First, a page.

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We are pleased to announce that we now have our first 3 participants in the Penticton area of the Okanagan. You can now drop your used wine corks off at Soaring Eagle Winery at 1751 Naramata Road, Penticton; Campbell Mountain Landfill at 901 Spiller Road, Penticton; or Valentine Farm, 10216 Gould Ave, Summerland. Rumour has...
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While munching a slice of pizza on the Drive last week, my friend said, “Hey, Put a Cork In It is in the Georgia Straight’s Best of Vancouver list. Check it out!” If you take a look at page 43 or scroll about half way down on their Contributors Picks page you’ll see “Best use...
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The Boathouse Restaurant at Kits Beach has a bar that is faced with cork ’tile’ discs. This is a beautiful example of the exact appearance of the process we are currently in search of shearing equipment for. These natural cork discs are applied to a mesh backing sheet similar to ceramic tiles that are supplied...
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We have sourced a Vancouver, BC tile manufacturer that has the capacity to assemble sheets of cork tiles similar to the test sample you see here. These prototype discs were manually cut with a sharp kitchen knife and glued to drywall patching mesh with a hot glue gun. They were sanded with an orbital sander...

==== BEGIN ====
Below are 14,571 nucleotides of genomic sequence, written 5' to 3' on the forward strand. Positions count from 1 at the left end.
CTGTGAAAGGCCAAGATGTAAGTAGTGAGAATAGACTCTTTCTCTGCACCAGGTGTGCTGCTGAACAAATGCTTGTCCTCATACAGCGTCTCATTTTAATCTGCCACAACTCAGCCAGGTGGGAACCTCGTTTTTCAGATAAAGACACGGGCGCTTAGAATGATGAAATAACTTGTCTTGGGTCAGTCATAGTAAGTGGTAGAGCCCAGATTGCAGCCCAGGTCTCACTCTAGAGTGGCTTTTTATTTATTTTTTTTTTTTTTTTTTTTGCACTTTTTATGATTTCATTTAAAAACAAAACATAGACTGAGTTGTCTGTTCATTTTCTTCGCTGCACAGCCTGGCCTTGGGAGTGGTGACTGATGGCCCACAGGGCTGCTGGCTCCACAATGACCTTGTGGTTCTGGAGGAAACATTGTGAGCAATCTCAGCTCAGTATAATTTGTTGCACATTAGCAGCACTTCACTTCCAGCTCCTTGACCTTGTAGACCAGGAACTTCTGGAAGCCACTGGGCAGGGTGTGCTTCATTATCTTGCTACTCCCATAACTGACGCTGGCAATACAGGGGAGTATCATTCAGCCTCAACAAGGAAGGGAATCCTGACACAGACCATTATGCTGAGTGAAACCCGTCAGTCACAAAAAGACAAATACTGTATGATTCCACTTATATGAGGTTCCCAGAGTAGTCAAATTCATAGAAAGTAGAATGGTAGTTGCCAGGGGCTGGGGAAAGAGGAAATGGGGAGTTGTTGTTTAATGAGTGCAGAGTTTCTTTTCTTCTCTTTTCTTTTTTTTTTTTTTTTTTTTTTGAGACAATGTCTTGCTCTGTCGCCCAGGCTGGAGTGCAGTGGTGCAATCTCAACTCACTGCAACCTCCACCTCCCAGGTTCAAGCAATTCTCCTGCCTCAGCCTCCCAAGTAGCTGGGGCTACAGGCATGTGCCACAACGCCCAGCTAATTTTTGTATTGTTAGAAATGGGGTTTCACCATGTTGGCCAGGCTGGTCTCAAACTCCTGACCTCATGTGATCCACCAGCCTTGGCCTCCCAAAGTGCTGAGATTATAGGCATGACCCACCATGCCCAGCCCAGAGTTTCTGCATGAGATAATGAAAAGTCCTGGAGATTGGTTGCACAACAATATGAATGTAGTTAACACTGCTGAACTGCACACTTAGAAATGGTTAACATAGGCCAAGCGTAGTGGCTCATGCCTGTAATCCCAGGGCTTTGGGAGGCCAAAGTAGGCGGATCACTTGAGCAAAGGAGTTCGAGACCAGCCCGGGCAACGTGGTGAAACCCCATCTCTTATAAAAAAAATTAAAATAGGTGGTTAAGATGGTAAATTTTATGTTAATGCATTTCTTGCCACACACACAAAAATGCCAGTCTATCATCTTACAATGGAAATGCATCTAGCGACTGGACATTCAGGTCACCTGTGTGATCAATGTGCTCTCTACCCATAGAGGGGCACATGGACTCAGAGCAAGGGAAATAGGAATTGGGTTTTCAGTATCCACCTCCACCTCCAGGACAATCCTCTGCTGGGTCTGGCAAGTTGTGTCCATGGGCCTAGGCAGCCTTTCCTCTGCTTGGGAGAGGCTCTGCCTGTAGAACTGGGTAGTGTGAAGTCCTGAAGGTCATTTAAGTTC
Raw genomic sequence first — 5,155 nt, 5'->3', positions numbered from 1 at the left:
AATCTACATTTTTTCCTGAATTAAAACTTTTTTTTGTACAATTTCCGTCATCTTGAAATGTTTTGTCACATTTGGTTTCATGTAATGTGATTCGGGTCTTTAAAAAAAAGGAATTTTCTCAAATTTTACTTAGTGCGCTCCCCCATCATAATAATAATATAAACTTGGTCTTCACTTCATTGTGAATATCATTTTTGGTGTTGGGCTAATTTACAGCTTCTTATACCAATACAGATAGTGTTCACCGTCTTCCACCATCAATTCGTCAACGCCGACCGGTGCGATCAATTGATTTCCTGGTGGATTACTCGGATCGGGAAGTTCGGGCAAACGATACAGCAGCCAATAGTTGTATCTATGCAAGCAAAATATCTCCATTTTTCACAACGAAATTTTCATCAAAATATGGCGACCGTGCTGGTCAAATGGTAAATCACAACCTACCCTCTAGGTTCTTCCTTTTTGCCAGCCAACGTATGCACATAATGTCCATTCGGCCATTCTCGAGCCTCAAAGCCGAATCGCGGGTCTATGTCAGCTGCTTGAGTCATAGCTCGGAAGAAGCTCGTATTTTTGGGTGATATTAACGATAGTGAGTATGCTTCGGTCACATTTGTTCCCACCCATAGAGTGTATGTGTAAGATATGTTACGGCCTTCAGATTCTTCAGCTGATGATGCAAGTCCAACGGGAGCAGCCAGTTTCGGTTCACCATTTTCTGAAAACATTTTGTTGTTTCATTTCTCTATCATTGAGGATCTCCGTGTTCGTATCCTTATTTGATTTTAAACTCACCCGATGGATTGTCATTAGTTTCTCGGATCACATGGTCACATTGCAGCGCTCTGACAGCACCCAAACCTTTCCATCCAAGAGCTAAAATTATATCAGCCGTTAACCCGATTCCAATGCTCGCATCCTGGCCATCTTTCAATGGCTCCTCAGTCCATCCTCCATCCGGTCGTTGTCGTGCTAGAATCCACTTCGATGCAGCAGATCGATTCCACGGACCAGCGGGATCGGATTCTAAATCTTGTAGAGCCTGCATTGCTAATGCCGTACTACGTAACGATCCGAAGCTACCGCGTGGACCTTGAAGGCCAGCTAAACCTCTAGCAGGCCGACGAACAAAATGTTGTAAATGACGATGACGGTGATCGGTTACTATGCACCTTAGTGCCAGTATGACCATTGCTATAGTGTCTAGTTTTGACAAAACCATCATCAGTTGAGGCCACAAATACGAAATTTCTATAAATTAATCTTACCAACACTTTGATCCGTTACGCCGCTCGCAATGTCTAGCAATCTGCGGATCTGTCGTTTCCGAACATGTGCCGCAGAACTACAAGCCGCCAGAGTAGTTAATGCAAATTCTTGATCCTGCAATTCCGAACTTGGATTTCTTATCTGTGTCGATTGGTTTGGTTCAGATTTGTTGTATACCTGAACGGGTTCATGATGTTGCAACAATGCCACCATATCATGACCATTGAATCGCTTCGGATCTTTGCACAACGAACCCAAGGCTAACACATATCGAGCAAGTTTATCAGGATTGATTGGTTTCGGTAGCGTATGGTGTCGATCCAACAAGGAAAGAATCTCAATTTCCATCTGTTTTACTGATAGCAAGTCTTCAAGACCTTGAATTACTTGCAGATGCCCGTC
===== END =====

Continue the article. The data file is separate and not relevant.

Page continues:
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In my search for a suitable method to trim used wine corks into uniformly thick discs with finished surfaces, I contacted a firm with laser cutting equipment. They took a batch of natural corks and synthetic stoppers to experiment with. I had hoped the laser cutting would provide a clean surface that needed no additional...
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Calling all process engineering experts! We’re looking for cork slicing equipment that would be suitable for trimming used wine corks into consistent thickness discs similar to the ones shown in this photo. If you can recommend the best equipment or process to accomplish this — or if you operate equipment in the lower mainland area...
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Manufacturers of synthetic wine stoppers have done a great job of matching the appearance of natural cork. Great aesthetic, but this is a real problem when it comes to separating natural and synthetic corks for recycling. All 4 corks shown in the right of this photo are synthetic. You can see how good a match...
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The Napa Valley Wine Train has diverted over 70% of their waste stream by recycling. Part of that recycling includes all their natural wine corks. Their contribution is part of the ~22 million corks recycled annually by ReCORK America. Watch this revealing video.
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TrendHunter.com shows us Daniel Michalik’s Sway Stool made of cork as well as a collection of innovative uses for cork that range from quirky to chic to quirky — like this cork – come – USB drive.
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This interview with Daniel Michalik shows modern uses for cork that go beyond the bottle stopper and and notice boards.
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